July 14, 2003 at 1 PM
Où vivent-t-ils les francophones du Canada?
In the comments on my entry about the French Canadian national anthem, my fellow blogger Greg asked “So where does the French speaking start and stop in Canada? Is it bound to one provence [sic] or half the country?”
This seems like the perfect opportunity to clear up some misconceptions about Canada, Quebec and French-Canadians for my “international” audience. Granted, not everyone cares about this large and largely-empty country in the North-west corner of the world, and my fellow Canadians already know all this stuff, so click on if you care for une histoire de l’Amérique française.
First, I’ll pedantically correct Greg’s spelling: “Provence” is a region of France where people speak a French dialect called Provençal. Canada is a confederation of ten “provinces” (and three territories). About 7.5 million people live in the rather vast province of Quebec, making it the second-largest by population. (Ontario, with about 12 million people, is the largest.) Although Quebec is only one of ten provinces, nearly one in four Canadians lives here.
Inevitably when a Canadian like myself travels broad, one finds certain ingrained beliefs among foreigners. Many people around the world are aware of Quebec because of the rise of French-Canadian nationalism and its offshoot, the Quebec separatist movement. Since few other places in Canada garner any similar attention, people either assume Canadians are from Quebec and thus speak French, or alternatively that Quebec’s political importance in Canada means that all Canadians must speak French.
French and English are Canada’s official languages, but despite the federal government’s heavy and expensive promotion of “bilingualism” (the ability to speak both), the linguistic reality is somewhat different. About 23% of all Canadians have French as their mother tongue. Although there are small pockets of French-speakers (“francophones”) in every province, the overwhelming majority live in Quebec. Most Quebeckers are ethnically French-Canadian; they are descendants of the colonists of New France, which was settled in the early 18th century. Today French-Canadians in Quebec refer to themselves as les Québécois since the term canadien-français now has negative connotations stemming from the historical oppression of the French minority in Canada.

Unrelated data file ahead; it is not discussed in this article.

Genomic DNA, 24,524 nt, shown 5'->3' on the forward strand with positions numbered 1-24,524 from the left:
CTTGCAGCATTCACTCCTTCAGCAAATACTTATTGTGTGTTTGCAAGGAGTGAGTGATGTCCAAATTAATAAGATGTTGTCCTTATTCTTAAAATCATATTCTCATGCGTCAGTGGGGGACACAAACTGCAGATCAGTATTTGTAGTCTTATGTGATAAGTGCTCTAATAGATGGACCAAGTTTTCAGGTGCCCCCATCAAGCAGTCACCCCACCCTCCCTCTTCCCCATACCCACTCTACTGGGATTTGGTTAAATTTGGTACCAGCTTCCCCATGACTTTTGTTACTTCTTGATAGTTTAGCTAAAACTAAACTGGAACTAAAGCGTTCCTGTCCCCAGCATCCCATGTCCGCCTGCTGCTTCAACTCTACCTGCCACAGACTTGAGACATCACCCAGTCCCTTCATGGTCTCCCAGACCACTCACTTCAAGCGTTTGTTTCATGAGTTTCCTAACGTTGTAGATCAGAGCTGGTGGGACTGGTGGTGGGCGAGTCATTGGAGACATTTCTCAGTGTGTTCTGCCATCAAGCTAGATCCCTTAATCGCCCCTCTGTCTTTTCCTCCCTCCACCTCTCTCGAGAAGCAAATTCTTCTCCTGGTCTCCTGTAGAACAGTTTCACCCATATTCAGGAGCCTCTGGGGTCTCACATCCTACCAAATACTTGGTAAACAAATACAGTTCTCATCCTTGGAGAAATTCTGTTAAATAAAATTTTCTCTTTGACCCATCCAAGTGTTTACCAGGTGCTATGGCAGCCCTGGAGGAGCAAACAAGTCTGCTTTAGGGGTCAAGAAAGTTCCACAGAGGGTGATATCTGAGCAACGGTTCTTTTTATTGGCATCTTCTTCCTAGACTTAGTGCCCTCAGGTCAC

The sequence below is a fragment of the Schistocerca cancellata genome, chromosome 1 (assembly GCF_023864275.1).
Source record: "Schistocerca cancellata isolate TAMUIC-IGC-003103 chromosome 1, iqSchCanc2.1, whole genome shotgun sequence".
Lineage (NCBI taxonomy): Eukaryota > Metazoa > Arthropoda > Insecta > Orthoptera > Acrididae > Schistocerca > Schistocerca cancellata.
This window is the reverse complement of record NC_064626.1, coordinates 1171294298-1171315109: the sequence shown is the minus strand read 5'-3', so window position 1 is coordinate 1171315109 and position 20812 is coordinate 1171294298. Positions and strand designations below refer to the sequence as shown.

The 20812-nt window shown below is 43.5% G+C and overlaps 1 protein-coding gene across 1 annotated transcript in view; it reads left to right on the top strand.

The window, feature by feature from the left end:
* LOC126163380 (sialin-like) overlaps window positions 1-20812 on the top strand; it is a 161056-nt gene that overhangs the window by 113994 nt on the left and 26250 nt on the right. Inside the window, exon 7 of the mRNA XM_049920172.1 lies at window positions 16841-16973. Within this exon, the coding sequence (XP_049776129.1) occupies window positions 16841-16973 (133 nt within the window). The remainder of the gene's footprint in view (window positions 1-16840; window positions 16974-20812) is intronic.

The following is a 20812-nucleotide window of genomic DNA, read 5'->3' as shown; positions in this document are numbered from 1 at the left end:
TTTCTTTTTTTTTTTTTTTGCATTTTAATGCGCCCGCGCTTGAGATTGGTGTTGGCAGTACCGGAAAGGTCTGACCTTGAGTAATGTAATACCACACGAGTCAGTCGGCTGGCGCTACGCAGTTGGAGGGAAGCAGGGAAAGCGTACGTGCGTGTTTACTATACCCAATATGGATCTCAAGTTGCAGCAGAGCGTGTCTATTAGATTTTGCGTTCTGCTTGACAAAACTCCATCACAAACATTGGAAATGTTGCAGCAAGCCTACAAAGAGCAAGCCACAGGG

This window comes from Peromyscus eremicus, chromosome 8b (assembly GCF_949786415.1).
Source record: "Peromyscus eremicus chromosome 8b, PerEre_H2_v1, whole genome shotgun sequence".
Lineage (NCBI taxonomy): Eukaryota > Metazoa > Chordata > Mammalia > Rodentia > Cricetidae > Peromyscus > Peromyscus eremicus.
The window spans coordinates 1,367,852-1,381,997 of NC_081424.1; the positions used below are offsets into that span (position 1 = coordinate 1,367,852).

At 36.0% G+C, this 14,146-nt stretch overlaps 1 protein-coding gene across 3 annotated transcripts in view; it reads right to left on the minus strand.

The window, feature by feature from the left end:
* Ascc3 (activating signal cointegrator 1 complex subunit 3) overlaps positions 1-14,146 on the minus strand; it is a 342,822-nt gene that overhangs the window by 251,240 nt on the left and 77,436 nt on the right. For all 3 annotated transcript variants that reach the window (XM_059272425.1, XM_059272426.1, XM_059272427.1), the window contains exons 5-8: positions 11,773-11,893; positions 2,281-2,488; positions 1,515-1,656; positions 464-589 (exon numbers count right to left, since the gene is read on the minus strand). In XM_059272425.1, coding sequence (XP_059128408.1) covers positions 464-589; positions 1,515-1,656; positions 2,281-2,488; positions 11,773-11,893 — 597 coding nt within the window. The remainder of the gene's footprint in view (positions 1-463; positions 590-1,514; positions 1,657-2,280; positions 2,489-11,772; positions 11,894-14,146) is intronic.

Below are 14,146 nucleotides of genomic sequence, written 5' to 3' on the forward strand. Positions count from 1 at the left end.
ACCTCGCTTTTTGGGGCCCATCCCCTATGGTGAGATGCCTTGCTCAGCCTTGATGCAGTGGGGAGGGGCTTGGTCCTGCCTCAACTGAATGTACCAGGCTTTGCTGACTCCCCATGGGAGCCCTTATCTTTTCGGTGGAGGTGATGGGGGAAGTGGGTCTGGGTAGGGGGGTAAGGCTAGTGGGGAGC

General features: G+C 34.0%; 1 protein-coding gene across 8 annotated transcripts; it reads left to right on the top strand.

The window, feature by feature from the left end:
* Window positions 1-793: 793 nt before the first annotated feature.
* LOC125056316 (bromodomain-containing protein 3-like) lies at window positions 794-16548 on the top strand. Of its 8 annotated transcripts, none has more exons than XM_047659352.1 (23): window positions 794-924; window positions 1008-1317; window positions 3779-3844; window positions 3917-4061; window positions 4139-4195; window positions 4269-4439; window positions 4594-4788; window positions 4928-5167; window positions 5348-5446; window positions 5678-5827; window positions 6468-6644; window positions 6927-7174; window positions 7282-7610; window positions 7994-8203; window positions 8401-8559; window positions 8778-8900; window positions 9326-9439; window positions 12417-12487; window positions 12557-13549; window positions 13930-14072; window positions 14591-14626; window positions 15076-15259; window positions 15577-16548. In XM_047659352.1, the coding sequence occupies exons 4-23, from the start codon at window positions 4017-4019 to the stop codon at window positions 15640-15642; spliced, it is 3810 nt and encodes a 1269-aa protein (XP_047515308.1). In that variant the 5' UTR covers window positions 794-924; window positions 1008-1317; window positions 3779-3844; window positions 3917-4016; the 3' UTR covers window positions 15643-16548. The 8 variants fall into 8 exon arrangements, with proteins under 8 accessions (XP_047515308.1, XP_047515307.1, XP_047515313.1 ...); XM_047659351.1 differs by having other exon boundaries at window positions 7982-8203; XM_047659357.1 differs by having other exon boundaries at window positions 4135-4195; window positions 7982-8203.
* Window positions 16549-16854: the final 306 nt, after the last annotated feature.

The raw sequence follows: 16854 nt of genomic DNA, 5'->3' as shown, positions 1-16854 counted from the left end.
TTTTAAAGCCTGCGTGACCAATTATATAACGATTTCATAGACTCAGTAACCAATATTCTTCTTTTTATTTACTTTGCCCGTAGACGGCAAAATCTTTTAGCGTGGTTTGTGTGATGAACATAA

The remaining francophones are scattered. There is a significant French population in Ontario, but mostly on the border with Quebec. More notably perhaps, there are many French-speakers on the East Coast, mainly in New Brunswick, but also in Nova Scotia and Prince Edward Island. The francophones of these provinces are known as Acadians, since the entire area, including part of Maine, was called Acadia by the French when they first colonized North America in the early 17th century. A point of history: when the British took control of North America in the mid-18th century, they expunged most of the Acadians from the area, and many fled to Louisiana, although some later returned. The term Cajun comes from the English pronunciation of the French word acadien (“acadjunn”).
In Canada today, Quebec is the only province where French is the dominant language. In Quebec and in certain parts of New Brunswick, it is possible a person could live their entire life without speaking English, but everywhere else, francophones almost certainly speak English on a regular basis, since it is the language of the “national” media and of most business.
Although English-speaking Canadians (“anglophones”) like myself often learn French in high school, it is not a requirement everywhere in the country and the lack of crossover between French and English culture means that what French is learned is often quickly forgotten unless one moves to Quebec. In eight of ten provinces, the percentage of people whose mother tongue is French hovers between one and four percent. Of those, even fewer still speak French at home as many have assimilated into English culture.
A famous Canadian novel is entitled Two Solitudes, a portrayal of how the country is split along linguistic lines. French-Canada is still a solitude because of the cultural isolation of Quebec, but to call English-Canada the other solitude is misleading today. In most Canadian cities, French is not the second language, but the fourth or seventh or twelfth. In Toronto and Vancouver, the most common mother tongue aside from English is one or another dialect of Chinese.
The latest census shows that the total number of people whose mother tongue is French in Canada is now only slightly higher than the total whose mother tongue is neither English nor French. Along with the dominance of English around the world, a steady tide of immigration have led to the decline of French’s significance in Canada. Since most immigrants’ children speak English, French will only continue to wane in influence, except in Quebec where its use is fiercely defended. It is this isolation which fuels Quebec nationalism. While francophones living in the rest of Canada are doubtless willing to defend their language, only Quebeckers actually have the territory and political will to define a nation.
Puisque je vive au Québec, j’ai appris parler français. Si je retourne au “rest of Canada”, j’ai peur d’oublier la langue, car personne ne parle français à Vancouver. Mais ça, c’est la réalité du Canada.